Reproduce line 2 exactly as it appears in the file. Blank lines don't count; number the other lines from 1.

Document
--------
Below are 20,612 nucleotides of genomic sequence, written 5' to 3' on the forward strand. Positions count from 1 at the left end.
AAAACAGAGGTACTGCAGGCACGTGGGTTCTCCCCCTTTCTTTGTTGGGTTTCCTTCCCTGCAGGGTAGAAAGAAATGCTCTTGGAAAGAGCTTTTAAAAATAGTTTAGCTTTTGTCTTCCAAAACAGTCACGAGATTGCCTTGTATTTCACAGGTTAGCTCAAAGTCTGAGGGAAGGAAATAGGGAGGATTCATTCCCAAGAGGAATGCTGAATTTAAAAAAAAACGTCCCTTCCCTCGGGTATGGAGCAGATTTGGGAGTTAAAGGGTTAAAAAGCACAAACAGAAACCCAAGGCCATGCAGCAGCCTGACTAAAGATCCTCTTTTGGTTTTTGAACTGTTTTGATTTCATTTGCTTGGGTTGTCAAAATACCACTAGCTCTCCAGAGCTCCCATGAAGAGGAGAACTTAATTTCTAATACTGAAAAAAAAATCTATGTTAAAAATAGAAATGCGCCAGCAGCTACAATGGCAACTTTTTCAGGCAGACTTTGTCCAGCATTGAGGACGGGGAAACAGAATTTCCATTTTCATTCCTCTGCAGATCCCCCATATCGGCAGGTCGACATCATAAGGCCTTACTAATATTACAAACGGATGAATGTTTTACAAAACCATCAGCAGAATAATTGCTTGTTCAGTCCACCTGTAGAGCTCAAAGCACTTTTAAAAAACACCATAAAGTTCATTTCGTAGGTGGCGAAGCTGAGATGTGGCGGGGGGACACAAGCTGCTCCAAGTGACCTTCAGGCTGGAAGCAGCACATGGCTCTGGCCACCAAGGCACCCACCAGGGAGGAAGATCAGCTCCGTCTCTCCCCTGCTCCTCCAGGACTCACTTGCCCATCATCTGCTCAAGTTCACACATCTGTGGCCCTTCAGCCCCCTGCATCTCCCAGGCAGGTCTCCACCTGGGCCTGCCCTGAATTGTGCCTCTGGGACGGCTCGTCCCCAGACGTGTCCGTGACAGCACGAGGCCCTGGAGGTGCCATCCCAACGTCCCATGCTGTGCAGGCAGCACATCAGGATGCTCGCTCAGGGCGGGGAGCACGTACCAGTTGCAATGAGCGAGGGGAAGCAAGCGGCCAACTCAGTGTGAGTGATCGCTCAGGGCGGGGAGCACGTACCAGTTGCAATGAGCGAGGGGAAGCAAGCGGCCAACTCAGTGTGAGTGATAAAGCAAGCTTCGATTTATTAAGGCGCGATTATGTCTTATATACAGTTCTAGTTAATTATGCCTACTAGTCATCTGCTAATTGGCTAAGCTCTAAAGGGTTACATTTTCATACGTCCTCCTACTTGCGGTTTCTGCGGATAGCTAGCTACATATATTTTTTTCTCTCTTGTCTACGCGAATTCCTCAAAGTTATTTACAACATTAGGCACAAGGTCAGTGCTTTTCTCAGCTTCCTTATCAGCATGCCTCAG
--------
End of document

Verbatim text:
AAAACAGAGGTACTGCAGGCACGTGGGTTCTCCCCCTTTCTTTGTTGGGTTTCCTTCCCTGCAGGGTAGAAAGAAATGCTCTTGGAAAGAGCTTTTAAAAATAGTTTAGCTTTTGTCTTCCAAAACAGTCACGAGATTGCCTTGTATTTCACAGGTTAGCTCAAAGTCTGAGGGAAGGAAATAGGGAGGATTCATTCCCAAGAGGAATGCTGAATTTAAAAAAAAACGTCCCTTCCCTCGGGTATGGAGCAGATTTGGGAGTTAAAGGGTTAAAAAGCACAAACAGAAACCCAAGGCCATGCAGCAGCCTGACTAAAGATCCTCTTTTGGTTTTTGAACTGTTTTGATTTCATTTGCTTGGGTTGTCAAAATACCACTAGCTCTCCAGAGCTCCCATGAAGAGGAGAACTTAATTTCTAATACTGAAAAAAAAATCTATGTTAAAAATAGAAATGCGCCAGCAGCTACAATGGCAACTTTTTCAGGCAGACTTTGTCCAGCATTGAGGACGGGGAAACAGAATTTCCATTTTCATTCCTCTGCAGATCCCCCATATCGGCAGGTCGACATCATAAGGCCTTACTAATATTACAAACGGATGAATGTTTTACAAAACCATCAGCAGAATAATTGCTTGTTCAGTCCACCTGTAGAGCTCAAAGCACTTTTAAAAAACACCATAAAGTTCATTTCGTAGGTGGCGAAGCTGAGATGTGGCGGGGGGACACAAGCTGCTCCAAGTGACCTTCAGGCTGGAAGCAGCACATGGCTCTGGCCACCAAGGCACCCACCAGGGAGGAAGATCAGCTCCGTCTCTCCCCTGCTCCTCCAGGACTCACTTGCCCATCATCTGCTCAAGTTCACACATCTGTGGCCCTTCAGCCCCCTGCATCTCCCAGGCAGGTCTCCACCTGGGCCTGCCCTGAATTGTGCCTCTGGGACGGCTCGTCCCCAGACGTGTCCGTGACAGCACGAGGCCCTGGAGGTGCCATCCCAACGTCCCATGCTGTGCAGGCAGCACATCAGGATGCTCGCTCAGGGCGGGGAGCACGTACCAGTTGCAATGAGCGAGGGGAAGCAAGCGGCCAACTCAGTGTGAGTGATCGCTCAGGGCGGGGAGCACGTACCAGTTGCAATGAGCGAGGGGAAGCAAGCGGCCAACTCAGTGTGAGTGATAAAGCAAGCTTCGATTTATTAAGGCGCGATTATGTCTTATATACAGTTCTAGTTAATTATGCCTACTAGTCATCTGCTAATTGGCTAAGCTCTAAAGGGTTACATTTTCATACGTCCTCCTACTTGCGGTTTCTGCGGATAGCTAGCTACATATATTTTTTTCTCTCTTGTCTACGCGAATTCCTCAAAGTTATTTACAACATTAGGCACAAGGTCAGTGCTTTTCTCAGCTTCCTTATCAGCATGCCTCAG